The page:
Natural resources

Natural resources are those naturally available goods and sources under the natural environment and human acquire these goods to fulfill their needs. These are the free gift of nature to us. Forest resources, minerals, water, wind, etc. are the example of natural resources.

Types of natural resources

  • Perpetual resources: - Natural resources which do not decreases even if they constantly used are known as the perpetual resources. Solar energy, water, wind etc. are the example of perpetual resources.
  • Non-renewable resources: - The resources that cannot be regenerate after they are used are called non-renewable resources. Petroleum, natural gas, minerals etc. are the example of non-renewable natural resources.
  • Renewable resources: - The resource which can be renewed and regenerated with the human efforts during the certain period of time are called renewable resources. Forest resources, water resources, etc. are the clear example of renewable resources.

Water resources

Nepal is the second richest country of the world in water resources. Water sources of Nepal useful to irrigation, Ecological balance, drinking, and hydropower. Nepal has more than six thousand small as well as big river. Nepal is divided into three region Koshi, Karnali and Gandaki region. More than one thousand rivers are of 11 km long. About 100 rivers are of more than 160 km long. Probability of hydroelectricity is 83,000 Mega Watt. Irrigation probability is 80 lakh Hector. Rivers of Nepal are divided into three class on the basis of flow of river, water reservation capacity and utility. 

There are various hydropower projects which are under constructions. Some major hydropower projects are: Upper Tamakoshi 456 MW, Chameliya 30MW, and Upper Trishuli 3 “A’ 30 MW, etc. Current produced energy is 1044.6 MW in Nepal.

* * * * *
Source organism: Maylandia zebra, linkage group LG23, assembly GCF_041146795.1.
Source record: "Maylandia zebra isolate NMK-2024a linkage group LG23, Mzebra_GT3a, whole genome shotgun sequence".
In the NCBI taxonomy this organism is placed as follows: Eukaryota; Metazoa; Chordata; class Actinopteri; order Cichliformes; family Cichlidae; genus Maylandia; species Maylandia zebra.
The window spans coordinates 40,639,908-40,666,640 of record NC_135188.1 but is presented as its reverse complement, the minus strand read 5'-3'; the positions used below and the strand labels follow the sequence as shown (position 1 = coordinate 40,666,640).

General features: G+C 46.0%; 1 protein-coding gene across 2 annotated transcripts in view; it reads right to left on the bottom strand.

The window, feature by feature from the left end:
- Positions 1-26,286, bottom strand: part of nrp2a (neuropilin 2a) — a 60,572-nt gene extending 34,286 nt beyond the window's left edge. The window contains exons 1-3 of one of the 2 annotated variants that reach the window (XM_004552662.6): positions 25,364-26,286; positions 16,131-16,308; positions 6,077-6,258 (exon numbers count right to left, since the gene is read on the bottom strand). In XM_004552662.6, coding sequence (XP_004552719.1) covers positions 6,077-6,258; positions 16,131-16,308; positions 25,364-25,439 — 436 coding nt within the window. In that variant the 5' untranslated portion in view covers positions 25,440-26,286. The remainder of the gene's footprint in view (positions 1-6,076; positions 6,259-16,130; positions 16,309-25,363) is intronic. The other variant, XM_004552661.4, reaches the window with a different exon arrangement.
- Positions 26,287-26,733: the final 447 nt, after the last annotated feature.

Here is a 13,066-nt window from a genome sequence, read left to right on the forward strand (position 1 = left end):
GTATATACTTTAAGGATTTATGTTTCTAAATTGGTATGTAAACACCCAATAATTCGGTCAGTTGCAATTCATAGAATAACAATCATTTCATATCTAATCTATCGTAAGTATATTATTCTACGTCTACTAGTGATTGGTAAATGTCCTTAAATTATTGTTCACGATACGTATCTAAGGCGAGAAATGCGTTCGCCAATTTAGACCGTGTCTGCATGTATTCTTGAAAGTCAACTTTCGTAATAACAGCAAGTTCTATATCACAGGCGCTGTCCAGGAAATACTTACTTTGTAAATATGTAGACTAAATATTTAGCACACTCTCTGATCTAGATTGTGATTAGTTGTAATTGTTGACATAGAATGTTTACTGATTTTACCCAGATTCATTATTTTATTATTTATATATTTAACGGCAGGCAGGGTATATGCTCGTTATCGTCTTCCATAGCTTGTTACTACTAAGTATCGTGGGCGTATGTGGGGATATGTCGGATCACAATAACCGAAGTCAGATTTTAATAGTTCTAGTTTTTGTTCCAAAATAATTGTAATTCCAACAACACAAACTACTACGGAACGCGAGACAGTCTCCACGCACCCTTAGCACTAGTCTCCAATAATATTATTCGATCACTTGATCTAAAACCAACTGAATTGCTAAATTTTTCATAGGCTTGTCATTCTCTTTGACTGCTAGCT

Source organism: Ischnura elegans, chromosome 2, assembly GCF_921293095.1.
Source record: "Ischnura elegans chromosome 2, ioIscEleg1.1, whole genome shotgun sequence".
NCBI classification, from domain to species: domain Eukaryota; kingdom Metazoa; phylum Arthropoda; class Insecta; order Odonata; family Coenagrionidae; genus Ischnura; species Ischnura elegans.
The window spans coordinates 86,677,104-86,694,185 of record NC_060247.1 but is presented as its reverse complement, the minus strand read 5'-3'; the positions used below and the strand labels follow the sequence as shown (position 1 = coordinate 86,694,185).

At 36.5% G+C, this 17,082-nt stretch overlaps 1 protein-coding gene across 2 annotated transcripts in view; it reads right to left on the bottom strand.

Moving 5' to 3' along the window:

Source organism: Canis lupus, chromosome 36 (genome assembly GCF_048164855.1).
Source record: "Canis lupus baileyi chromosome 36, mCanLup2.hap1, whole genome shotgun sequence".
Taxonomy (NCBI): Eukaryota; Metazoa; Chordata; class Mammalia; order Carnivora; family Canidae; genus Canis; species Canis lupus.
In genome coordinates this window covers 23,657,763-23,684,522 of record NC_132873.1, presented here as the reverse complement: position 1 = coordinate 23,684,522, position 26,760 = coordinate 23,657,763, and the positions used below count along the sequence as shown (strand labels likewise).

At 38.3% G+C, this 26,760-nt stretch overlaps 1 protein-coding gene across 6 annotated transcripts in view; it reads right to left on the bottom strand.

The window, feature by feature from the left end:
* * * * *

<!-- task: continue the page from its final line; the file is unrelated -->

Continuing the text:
• First Class River: - Saptakoshi, Karnali, Gandaki and some others are of first class rivers. These rivers are started from the Himalaya. It has high probability hydroelectricity and irrigation.
  • Second class river: - The rivers which are started from the Mahabharat hill and flows continue are known as second class rivers. Mechi, Triyouga, Kamala, Bagmati, Tinahu, Rapti etc fall under this category.
  • Third class River: Rivers which are started from the sivalik and chure are known as Third Class Rivers. These types of rivers depend monsoon for its smooth flow. For example sunsari khola falls under Third Class River.

Main rivers of Nepal

Saptakoshi: - The rivers which is made from the different small and big rivers of are between Kanchanjanga and Lamtang is known as saptakoshi river. Sunkoshi, Dudhkoshi, Arun, Tamakoshi, Indrawoti, Tamor and Likhu are the main rivers which constitute saptakoshi. Out of seven rivers Arun is the bigest and Liku is the smallest river. It is the largest river of Nepal. It has the capacity of irrigating area.

Saptagandki River: - Saptagandaki River is made from the seven river which are Kali Gandaki, Budhi Gandaki, Seti Gandaki, Madee, Daraudin, Marsyngdi and Trishuli. It is the deepest river of Nepal. Kali Gandaki is the biggest river and Trishuli is the smallest river of Saptagandaki. It is also known as Narayani River. Sapta gandaki has irrigatinf capacity of 26000 sq. km. area

Karnali: - Karnali is the longest river of Nepal. It is made from the Humal Karnali, Mugu Karnali, Thuli Bheri, Sani Bheri, Seti, Tila and Budhi Ganga. It has 507 Km length. We can irrigate 49000 sq. km. by using this river.

Mechi River: - It is originated from the Lalikharka of Mahabharata range and flows the eastern part of Nepal. It has 125 km length with the territory of Nepal.

Kankai River: - It is originated in Chhintapu of Mahabharata range and flows in the eastern part of Nepal. It has 108 Km Length.

Bagmati River: - It falls under the central Nepal. The origin of this river is Bagdwar of Shivapuri lake of Mahabharata range. It has 163Km length.

Kamala River: - Kamala River Origins from Chure range of southern Sindhuli. It has 107km Lenghth. It has 2200 water resources area.

Tinahu: - Tinahu river origins from the Mahbharata range. It is the best source of irrigation in Rupandehi district.

Mahakali River: - Mahakali River flows in the western boarder of Nepal. It origins from Mountain called Jaskar. Tinker khola, Chameliya, Surniyagadj etc are the branch river of this river. It has 223km length, it has 15300 sq. km water resource area.

Lakes of Nepal

Rara Lake : The Rara Lake is situated 3200 m above from the sea level. It is situated in Mugu District of Karnali. It is surrounded by the Rara national park. The length of this lake is 5.2 km and Depth is 167 m.